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Location: Knox County IL

Biography of C. Reed Lewis

Discover your family's story. Enter a grandparent's name to get started. Start Now C. Reed Lewis, the well-known horse dealer and auctioneer of Unity, was born in Marlow, N.H., July 10, 1837, son of Gilbert and Orrilla H. (Huntley) Lewis. His grandfather, Dudley Lewis, was a prosperous farmer and lifelong resident of Marlow. Gilbert Lewis was born and reared in Marlow. In 1839 he moved to Goshen, where he conducted a store, and remained three years. In 1842 he located in East Unity, and was there engaged in farming for some time. His last days were passed on a farm in Unity Centre, where he died November 16, 1872, aged sixty-two years. His wife, Orrilla, who was born in Duxbury, Vt., daughter of the Rev. Isaiah Huntley, became the mother of three children, namely: C. Reed, the subject of this sketch; Corrinna O., now the wife of Thomas T. Smith, who is a watchmaker, and resides in Canton, Ohio; and Nathan G., who died June 19, 1862, aged seventeen years. Mrs. Gilbert Lewis was eighty-one years old when she died, April 20, 1893. C. Reed Lewis was educated in his native town. At the age of nineteen he went to Decorah, Ia., where he bought a farm, and remained a year. He next went to Oneida, Ill., where he was employed as a farm assistant for the same length...

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Biographical Sketch of George Washington Schaffer

Discover your family's story. Enter a grandparent's name to get started. Start Now The subject of this sketch,¬†George Washington Schaffer, was born in St. Louis, Missouri, July 4, 1847. His parents removed, during his boyhood, to Galesburg, Illinois, where they resided several years. Returning to St. Louis, Mr. Schaffer engaged in the butcher business, and continued there until the fall of 1868. His next field of operation was Kansas City, where he followed his trade for some time. From Kansas City he went to St. Joseph, where he remained until 1874, and then returned to St. Louis. He lived in St. Louis one year, during which time he had a rib broken while separating some unruly cattle. The butchers association, to which he belonged, then sent him out with Cole’s Lightning-rod Company, and he traveled with them in Kansas. After another trial of the butcher’s business in Kansas City, he went to Chicago in the fall of 1875 and remained there one year in the employ of Fowler Brothers. From Chicago he proceeded to Atchison, Kansas, and thence again to St. Joseph. On first coming to Daviess county, he stopped in Gallatin, but moved out to Jamesport in the spring of 1880, and again began butchering beef for the hungry. He is one of the firm in the meat-market business of Dinsmore & Schaffer, and is also senior member...

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Biography of Thomas E. Wagstaff

Discover your family's story. Enter a grandparent's name to get started. Start Now An attorney of long and successful experience in Montgomery County, both in Coffeyville and Independence, Thomas E. Wagstaff had been and is a leader in republican politics in the state, and a few years ago his name beeame known all over Kansas as a candidate for nomination to the office of governor. He lost the nomination by only a few votes. This was in 1910, when W. R. Stubbs was nominated and afterwards elected. His family have been identified with Kansas for forty years. Thomas E. Wagstaff was born at Galesburg, Illinois, July 23, 1875, and was still an infant when brought to this state. His father, Richard T. Wagstaff, who died at Lawrenec in 1901, is said to have been the best known traveling salesman in Kansas, and was known among retail merchants, the traveling fraternity in general, and a great host of other citizens by the affectionate title of “Uncle Dick.” For years he represented a hardware honse of St. Louis, and traveled over all the State of Kansas. He was born in Cork, Ireland, in 1842, a son of Robert Wagstaff, a native of the same place. The Wagstaff family in Ireland were of the gentry, and back in the times of the protectorate Oliver Cromwell gave thom grants of land which are...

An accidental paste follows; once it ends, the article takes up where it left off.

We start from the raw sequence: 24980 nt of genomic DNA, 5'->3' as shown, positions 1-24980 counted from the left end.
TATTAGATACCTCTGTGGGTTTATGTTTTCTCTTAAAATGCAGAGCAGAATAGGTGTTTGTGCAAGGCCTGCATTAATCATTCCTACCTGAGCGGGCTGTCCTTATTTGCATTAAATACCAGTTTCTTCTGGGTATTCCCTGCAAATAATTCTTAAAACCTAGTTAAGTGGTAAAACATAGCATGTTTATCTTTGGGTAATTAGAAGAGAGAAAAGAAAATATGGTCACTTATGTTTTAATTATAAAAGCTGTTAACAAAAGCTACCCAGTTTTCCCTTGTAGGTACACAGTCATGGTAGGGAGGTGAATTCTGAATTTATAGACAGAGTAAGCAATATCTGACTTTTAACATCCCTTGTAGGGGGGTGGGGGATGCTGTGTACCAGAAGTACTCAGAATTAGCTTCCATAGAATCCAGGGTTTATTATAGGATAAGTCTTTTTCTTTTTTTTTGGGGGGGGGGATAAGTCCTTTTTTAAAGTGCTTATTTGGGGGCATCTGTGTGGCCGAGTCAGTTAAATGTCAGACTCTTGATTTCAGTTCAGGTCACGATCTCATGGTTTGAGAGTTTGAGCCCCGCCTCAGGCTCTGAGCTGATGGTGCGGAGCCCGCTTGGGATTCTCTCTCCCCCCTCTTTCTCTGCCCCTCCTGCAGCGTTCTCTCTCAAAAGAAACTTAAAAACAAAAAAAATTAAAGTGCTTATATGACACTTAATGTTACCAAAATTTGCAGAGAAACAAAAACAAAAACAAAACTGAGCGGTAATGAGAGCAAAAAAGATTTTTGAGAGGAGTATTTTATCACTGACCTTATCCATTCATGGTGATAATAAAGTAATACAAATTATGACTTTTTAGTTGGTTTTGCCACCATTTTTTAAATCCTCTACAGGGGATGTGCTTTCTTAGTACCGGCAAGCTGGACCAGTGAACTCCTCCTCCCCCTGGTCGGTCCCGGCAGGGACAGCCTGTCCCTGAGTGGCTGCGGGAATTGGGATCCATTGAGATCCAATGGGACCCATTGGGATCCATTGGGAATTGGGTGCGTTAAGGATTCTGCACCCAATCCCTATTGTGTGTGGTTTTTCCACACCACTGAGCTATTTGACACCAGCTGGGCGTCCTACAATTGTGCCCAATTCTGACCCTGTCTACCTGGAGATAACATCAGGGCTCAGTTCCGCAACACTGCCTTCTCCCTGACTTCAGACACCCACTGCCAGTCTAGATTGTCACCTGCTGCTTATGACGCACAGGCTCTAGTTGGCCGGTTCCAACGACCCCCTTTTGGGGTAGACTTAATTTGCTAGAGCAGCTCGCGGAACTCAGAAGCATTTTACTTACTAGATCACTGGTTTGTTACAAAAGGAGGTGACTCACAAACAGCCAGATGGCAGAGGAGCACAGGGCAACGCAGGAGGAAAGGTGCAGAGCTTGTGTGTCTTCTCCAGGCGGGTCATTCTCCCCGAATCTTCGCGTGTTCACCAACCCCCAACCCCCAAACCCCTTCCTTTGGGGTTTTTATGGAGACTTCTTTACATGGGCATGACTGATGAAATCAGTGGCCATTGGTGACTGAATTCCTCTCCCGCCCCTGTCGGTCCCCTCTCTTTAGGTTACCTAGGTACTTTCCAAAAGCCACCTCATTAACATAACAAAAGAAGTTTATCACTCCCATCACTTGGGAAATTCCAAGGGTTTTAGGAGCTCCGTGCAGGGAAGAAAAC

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Biography of Charles E. Hyndman, M. D.

Discover your family's story. Enter a grandparent's name to get started. Start Now Dr. Charles E. Hyndman, of St. Louis, brings to his profession the thorough training of study at home and abroad and has rendered most important professional service to his fellowmen in private practice and in overseas work during the World war. He was born in Sparta, Randolph county, Illinois, June 29, 1881, a son of Charles C. and Julia (Carrigan) Hyndman, the former a native of Illinois and a representative of one of its pioneer families that removed to the middle west from Pennsylvania. Charles C. Hyndman became a manufacturer of wagons and successfully conducted business. He was also a Civil war veteran and passed away in 1883 when but thirty-six years of age. His wife was a native of New York and died in 1888 at the age of forty years. They were the parents of five children, two sons and three daughters. Dr. Hyndman, who was fourth in order of birth, was educated in the public and high schools of Sparta, Illinois, and spent two years as a student in Knox College at Galesburg, Illinois. He subsequently attended the Washington University as a medical student and won his professional degree in 1906. Following his graduation, he was the honor man in a competitive examination for interneship at St. Louis City Hospital, and in 1907...